Imagine a binary system consisting of two monstrous black holes locked in a tight orbital embrace. One of the beasts contains an astonishing 100 million times the mass of our Sun, outweighing the Milky Way’s central black hole by a factor of 25. But compared to its master, it’s a pipsqueak — a pathetic excuse for a black hole.

The primary black hole contains 17 or 18 billion solar masses, making it the heaviest single object known to science.

OJ 287
Active galaxy OJ 287 in Cancer is thought to have two supermassive black holes in its nucleus, one of them possibly the most massive such object known in the universe. In the model pictured here, flares occur when the smaller black hole plunges through a disk of gas around the larger one twice during each 12-year orbit.

Not to scale. In reality the large hole is 170 times the diameter of the small one, and even the large one (700 a.u. wide) is about the size of a pixel at the scale of their separation here.
S&T;: Gregg Dinderman

An international team led by Mauri J. Valtonen (University of Turku, Finland) not only claims that such a system exists, but that the team has measured a decay in the period of the binary’s 12-year, highly elongated orbit. As Valtonen and his colleagues reported at last week's American Astronomical Society meeting in Austin, Texas, the two black holes are drawing slowly but inexorably nearer during each orbital passage as they radiate gravitational waves, ripples in the fabric of space-time predicted by Einstein’s general theory of relativity.

If their analysis is correct, the system, located in the active galaxy OJ 287, contains one of the most massive black holes in the universe and is the most extreme binary system ever discovered. Moreover, OJ 287 presents scientists with an extraordinary opportunity to test Einstein’s greatest theory in the strongest gravitational fields the universe has to offer.

"I’d like it to be true, since it would be a tremendously exciting discovery," says Cole Miller (University of Maryland). "But there are observational and theoretical reasons to be skeptical."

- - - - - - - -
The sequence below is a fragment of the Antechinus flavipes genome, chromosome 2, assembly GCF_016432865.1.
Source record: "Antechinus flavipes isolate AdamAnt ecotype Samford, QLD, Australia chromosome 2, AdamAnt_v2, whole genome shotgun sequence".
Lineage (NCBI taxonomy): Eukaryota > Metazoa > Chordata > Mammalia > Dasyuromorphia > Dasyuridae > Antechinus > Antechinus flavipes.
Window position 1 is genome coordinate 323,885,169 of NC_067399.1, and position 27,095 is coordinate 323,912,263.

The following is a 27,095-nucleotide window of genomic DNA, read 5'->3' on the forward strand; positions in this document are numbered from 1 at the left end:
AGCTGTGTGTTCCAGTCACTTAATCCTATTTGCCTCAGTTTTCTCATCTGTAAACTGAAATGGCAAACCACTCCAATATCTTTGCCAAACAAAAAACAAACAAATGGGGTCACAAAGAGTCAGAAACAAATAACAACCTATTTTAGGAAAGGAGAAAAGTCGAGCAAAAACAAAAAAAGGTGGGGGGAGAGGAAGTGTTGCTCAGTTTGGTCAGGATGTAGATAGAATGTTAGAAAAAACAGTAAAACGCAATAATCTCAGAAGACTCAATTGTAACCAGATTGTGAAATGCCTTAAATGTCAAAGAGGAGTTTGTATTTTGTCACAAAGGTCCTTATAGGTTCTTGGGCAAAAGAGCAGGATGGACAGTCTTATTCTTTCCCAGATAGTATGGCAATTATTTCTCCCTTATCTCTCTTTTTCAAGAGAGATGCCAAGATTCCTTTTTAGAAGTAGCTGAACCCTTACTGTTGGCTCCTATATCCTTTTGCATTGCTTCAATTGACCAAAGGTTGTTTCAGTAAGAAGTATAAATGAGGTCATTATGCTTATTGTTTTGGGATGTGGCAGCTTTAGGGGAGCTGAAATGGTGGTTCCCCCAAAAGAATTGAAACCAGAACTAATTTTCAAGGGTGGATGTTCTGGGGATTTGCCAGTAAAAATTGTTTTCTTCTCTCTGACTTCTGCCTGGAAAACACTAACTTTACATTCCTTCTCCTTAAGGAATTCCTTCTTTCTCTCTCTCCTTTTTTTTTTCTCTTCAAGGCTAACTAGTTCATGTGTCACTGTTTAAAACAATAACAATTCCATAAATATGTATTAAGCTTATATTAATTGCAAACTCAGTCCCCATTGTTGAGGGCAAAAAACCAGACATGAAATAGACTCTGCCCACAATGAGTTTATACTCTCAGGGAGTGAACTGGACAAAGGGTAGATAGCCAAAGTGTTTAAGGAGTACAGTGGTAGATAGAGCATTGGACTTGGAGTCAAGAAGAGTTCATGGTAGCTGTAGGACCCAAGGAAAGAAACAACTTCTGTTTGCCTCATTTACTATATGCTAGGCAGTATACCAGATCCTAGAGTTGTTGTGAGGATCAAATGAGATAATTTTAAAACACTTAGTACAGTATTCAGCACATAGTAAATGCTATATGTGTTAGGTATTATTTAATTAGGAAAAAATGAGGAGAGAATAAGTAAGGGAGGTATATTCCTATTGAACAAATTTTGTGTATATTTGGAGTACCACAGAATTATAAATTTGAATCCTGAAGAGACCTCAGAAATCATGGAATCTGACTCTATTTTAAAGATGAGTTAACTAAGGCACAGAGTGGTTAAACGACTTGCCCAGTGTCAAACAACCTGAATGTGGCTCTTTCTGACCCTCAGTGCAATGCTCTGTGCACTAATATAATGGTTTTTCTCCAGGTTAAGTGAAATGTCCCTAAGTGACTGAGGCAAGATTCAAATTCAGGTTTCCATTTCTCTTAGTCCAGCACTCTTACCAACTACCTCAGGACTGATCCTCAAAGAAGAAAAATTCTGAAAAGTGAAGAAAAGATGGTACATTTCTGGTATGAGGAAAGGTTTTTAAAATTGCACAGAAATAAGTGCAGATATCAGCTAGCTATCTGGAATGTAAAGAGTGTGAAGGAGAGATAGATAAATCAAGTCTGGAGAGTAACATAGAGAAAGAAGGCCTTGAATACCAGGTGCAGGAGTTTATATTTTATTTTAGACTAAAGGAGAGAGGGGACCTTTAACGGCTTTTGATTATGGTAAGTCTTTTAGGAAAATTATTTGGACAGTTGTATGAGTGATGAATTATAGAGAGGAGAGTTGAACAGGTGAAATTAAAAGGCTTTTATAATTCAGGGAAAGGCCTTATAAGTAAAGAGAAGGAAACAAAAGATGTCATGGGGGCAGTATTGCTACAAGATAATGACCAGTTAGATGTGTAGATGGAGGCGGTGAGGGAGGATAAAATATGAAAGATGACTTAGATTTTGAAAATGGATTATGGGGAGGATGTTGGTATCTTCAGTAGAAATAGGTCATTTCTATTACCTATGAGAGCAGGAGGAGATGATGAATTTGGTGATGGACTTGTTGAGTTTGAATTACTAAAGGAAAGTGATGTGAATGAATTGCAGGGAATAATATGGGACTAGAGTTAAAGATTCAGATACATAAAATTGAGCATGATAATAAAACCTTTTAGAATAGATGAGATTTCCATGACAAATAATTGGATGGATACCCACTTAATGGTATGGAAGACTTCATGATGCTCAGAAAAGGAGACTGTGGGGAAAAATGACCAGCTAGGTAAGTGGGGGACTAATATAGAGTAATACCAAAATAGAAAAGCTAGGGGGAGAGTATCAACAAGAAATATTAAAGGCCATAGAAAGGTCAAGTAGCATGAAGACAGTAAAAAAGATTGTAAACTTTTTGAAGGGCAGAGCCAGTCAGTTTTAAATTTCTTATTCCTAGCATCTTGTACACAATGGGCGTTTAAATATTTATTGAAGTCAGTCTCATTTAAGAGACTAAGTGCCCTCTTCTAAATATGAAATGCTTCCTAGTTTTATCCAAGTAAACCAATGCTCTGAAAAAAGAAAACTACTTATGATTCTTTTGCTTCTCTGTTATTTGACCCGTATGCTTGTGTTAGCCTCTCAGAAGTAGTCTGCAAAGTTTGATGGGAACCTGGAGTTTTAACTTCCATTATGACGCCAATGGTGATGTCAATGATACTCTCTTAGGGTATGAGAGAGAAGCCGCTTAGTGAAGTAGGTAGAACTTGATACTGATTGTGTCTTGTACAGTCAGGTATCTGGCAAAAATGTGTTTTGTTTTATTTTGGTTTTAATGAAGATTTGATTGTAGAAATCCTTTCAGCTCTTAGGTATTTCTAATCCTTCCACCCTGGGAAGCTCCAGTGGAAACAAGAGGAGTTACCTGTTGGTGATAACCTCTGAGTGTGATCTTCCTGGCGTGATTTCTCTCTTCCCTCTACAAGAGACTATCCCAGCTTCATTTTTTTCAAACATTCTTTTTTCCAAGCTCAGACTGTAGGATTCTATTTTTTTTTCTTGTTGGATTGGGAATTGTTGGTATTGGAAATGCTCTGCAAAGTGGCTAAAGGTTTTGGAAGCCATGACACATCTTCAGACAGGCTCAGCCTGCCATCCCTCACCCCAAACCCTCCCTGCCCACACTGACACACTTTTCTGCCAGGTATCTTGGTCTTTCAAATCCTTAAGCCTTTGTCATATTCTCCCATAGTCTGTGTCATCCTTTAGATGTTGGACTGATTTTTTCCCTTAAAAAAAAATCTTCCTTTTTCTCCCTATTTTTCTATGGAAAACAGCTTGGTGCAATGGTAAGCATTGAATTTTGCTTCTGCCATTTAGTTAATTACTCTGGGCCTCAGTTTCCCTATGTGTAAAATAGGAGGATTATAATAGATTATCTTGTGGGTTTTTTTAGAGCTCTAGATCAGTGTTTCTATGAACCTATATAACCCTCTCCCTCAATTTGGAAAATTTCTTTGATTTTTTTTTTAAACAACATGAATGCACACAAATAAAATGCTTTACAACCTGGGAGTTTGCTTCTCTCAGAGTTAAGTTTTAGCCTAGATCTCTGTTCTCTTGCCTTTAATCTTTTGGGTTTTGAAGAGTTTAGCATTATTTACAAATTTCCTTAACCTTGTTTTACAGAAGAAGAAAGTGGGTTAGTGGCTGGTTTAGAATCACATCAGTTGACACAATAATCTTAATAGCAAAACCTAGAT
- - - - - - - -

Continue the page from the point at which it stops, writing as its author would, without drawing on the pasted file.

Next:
Valtonen and his colleagues are hinging their conclusion on a series of optical outbursts, or pulses, that seem to repeat every 12 years, but with a shrinking time interval between each outburst. These pulses, argues the team, occur when the smaller black hole plunges into a gaseous disk that feeds the larger black hole. Last year the team predicted that OJ 287’s next outburst would occur within one or two days of September 13, 2007. Valtonen organized an observing campaign among 30 professional and amateur astronomers in 10 nations. The group saw OJ 287 flare exactly on cue.

"The size of the outburst was predicted theoretically, as well as its 4-day length," says Valtonen. He adds that the polarization of the light also disappeared, as his group’s model predicts. If the orbit were not shrinking due to gravitational waves, the outburst would have occurred about 20 days later. "It would be a huge coincidence to have all of these observations fit our model by chance," says Valtonen. "There is no other explanation except for Einstein’s theory. The timing of the outbursts shows that Einstein’s theory is correct to the 10% level."